Cheers,

Brent

## Hi Brent,

One of the questions linked from gmatclub goes like this:

Is x – y divisible by 5?

(1) x is divisible by 5.

(2) y is divisible by 5

OA: C

In case of x=y we get a result of 0 to the equation x - y. Why can we say that 0 is divisible by 5?

Thanks,

Beni

## Question link: https:/

Question link: https://gmatclub.com/forum/is-x-y-divisible-by-240256.html

Great question!

In general, we can say that N is divisible by d if there exists an integer k such that N = dk

For example, we know that 15 is divisible by 5, because there exists an integer k such that 15 = 5k

In fact that integer is k = 3

In other words, since we can write: 15 = (5)(3), we know that 15 is divisible by 5.

Likewise, we know that 0 is divisible by 5, because there exists an integer k such that 0 = 5k

In fact that integer is k = 0

In other words, since we can write: 0 = (5)(0), we know that 0 is divisible by 5.

In fact, we can say that 0 is divisible by all positive integers.

Having said all of that, it is VERY unlikely that the GMAT would ever test this concept. In fact, the test-makers typically restrict all values to POSITIVE integers when it comes to divisibility questions.

Cheers,

Brent

## Hi Brent,

Need your help:

If an integer n is to be selected at random from the integers 1 to 100, inclusive, what is the probability that n(n + 1) will be divisible by 4 ?

A. 1/4

B. 1/3

C. 1/2

D. 2/3

E. 3/4

## Here's my solution: https:/

Here's my solution: https://gmatclub.com/forum/if-an-integer-n-is-to-be-selected-at-random-f...

Cheers,

Brent

## Your video begins by making

## The GMAT will specify whether

The GMAT will specify whether the values are integers. So, if there is no mention of a variable being an integer, then we cannot assume that it's an integer.

That said, for pretty much all integer properties questions, the test-makers will restrict all values to positive integers.

Cheers,

Brent

## https://gmatclub.com/forum/og

I'm not too sure how to approach this one, would this be an appropriate approach?

20! + 17 could be rewritten as (20x19x18x17)(16! + 1)

As such it is clear that this is divisible by 20,19,18 and 17. I'm not sure what is divisible within that bracket but I don't think that's a line the GMAT crosses.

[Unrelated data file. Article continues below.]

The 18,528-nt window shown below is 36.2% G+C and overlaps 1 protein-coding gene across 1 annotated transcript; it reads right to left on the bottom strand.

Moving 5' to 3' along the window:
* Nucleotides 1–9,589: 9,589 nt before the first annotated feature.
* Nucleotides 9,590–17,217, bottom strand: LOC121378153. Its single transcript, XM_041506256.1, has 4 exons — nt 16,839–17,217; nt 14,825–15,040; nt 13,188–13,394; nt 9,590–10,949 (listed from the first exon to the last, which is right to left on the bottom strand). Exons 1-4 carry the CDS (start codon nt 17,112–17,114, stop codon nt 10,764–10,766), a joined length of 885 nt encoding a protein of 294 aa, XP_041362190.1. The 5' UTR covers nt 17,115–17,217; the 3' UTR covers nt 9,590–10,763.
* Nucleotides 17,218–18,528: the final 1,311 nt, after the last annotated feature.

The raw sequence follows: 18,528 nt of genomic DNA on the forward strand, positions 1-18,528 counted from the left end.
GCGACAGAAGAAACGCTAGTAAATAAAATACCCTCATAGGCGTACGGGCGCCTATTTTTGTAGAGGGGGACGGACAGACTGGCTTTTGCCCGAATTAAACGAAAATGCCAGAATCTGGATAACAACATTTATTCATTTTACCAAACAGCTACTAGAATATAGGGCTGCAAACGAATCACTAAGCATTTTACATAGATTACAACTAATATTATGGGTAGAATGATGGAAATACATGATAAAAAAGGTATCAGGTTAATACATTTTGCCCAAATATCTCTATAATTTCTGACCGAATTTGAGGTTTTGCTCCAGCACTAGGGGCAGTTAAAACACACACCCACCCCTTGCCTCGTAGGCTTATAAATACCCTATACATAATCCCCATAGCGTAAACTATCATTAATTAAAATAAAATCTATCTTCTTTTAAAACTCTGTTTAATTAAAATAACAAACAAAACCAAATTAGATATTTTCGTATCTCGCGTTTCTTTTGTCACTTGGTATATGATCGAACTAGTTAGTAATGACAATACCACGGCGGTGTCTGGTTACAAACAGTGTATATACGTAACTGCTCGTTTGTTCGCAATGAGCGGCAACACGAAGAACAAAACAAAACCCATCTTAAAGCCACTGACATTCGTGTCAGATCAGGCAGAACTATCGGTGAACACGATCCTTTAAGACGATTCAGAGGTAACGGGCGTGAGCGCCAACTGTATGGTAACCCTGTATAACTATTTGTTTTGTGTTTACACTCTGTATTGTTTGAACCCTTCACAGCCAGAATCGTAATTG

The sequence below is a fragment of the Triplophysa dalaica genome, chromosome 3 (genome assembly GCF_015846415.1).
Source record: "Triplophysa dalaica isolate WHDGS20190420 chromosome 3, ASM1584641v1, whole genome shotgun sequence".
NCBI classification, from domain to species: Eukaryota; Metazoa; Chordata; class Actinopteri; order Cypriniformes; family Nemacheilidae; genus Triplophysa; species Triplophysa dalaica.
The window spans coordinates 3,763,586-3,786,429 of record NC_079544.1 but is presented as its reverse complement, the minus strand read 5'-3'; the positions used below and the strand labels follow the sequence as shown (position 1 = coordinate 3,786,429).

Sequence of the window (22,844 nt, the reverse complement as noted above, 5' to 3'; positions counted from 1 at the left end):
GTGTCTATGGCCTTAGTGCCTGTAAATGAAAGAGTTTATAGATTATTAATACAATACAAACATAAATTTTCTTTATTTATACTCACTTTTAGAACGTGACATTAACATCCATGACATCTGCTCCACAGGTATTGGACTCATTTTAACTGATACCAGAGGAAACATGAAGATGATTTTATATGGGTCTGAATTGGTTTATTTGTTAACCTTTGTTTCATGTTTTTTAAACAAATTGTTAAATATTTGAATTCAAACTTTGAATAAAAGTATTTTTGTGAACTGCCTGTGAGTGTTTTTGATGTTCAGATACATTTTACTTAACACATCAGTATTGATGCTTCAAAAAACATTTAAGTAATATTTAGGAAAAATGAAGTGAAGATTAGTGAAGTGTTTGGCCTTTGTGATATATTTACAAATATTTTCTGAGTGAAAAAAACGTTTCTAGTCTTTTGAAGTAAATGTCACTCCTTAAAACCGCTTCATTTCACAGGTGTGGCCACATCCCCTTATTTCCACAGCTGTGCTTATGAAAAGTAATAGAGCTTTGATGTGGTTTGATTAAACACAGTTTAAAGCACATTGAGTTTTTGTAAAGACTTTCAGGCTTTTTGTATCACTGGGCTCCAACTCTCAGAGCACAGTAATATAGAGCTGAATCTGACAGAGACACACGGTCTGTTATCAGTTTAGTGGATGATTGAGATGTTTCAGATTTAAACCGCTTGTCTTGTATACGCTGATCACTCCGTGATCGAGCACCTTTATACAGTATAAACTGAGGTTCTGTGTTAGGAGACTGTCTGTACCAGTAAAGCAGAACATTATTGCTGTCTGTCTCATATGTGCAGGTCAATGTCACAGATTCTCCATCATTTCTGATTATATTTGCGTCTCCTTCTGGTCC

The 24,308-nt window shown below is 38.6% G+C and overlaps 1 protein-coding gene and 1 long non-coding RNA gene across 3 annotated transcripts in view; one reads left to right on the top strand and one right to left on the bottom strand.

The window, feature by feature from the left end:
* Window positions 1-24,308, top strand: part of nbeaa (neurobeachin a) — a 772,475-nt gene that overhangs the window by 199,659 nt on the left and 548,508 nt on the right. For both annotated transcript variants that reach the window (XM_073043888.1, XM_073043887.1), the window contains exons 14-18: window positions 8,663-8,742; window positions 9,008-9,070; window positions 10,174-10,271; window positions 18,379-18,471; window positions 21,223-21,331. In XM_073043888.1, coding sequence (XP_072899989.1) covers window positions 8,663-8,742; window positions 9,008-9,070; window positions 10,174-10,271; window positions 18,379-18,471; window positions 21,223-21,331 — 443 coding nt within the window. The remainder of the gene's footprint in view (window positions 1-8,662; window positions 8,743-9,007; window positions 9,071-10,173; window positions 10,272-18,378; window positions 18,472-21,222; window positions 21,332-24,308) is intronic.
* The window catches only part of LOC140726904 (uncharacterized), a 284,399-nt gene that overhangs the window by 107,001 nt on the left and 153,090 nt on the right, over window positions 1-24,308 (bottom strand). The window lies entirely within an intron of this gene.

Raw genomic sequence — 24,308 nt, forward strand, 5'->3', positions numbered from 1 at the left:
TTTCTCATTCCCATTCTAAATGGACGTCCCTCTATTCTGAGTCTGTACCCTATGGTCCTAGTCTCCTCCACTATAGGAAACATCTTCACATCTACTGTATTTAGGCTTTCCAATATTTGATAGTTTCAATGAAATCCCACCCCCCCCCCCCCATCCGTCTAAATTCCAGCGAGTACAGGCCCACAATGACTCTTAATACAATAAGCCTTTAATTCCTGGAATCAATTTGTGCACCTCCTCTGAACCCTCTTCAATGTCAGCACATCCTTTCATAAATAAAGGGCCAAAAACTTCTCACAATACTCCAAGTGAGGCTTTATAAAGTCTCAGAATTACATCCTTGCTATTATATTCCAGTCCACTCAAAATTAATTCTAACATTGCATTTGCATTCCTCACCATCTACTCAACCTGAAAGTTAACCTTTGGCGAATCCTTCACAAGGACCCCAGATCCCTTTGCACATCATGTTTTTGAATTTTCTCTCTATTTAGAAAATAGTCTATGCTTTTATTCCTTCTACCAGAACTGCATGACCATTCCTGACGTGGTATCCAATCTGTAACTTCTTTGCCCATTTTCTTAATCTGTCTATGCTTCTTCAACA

Is this approach logical?

## Question link: https:/

Question link: https://gmatclub.com/forum/if-n-20-17-then-n-is-divisible-by-which-of-th...

We can't write 20! + 17 as (20x19x18x17)(16! + 1)

When we expand the expression, we get: 20! + 20x19x18x17, which is NOT the same as 20! + 17

Here's my full solution: https://gmatclub.com/forum/if-n-20-17-then-n-is-divisible-by-which-of-th...

Cheers,

Brent

## Hi Brent,

question link https://gmatclub.com/forum/is-x-11-an-integer-278593.html

Can you please check if my approach is valid? (I am more interested in my logic with statement 1) & 2) combined)

Statement 1) since we are not told anything about x being an integer or not, we can say that if 5x is divisible by 11, then 5x must be a multiple of 11 ==> the smallest number x can take is 11:5=2.2. Now obviously we have at least one case where when x=2.2, x is not divisible by 11, if x=11 then x is divisible by 11. Hence we cannot answer the question with certainty.

Statement 2) applying same logic we would not get a definitive yes or no to the question.

Statement 1) & 2) combined. Am I understanding it is correct that when we have two equations in data sufficiency questions, one equation per statement, then we can add them up? Here is my logic: we know that 7x=11n, and 5x=11m, if 7x is equal to 11n, then we can safely assume that 7x-11n=0, same for 5x, 5x-11m=0, since we know that both conditions must be met we can add two equations together and we will get ==> 12x-11n-11m=0 => 12x-11(n+m)=0. We can clearly conclude that 12x must be equal to 11(n+m), we know that n and m are integers and since we know that 12x must be equal to 11*some integer, for this to hold water 12x must be multiple of 11, and 11y (where y=n+m) must be multiple of 12 (2*2*3*x = 11*y), left side must have at least one 11, and right side must have at least two 2s and one 3. Hence we can say that x will always be a multiple of 11, which means it will always be divisible by 11. Is my solution good?

## Question link https:/

Question link https://gmatclub.com/forum/is-x-11-an-integer-278593.html

Perfect logic - nice work!!

Cheers,

Brent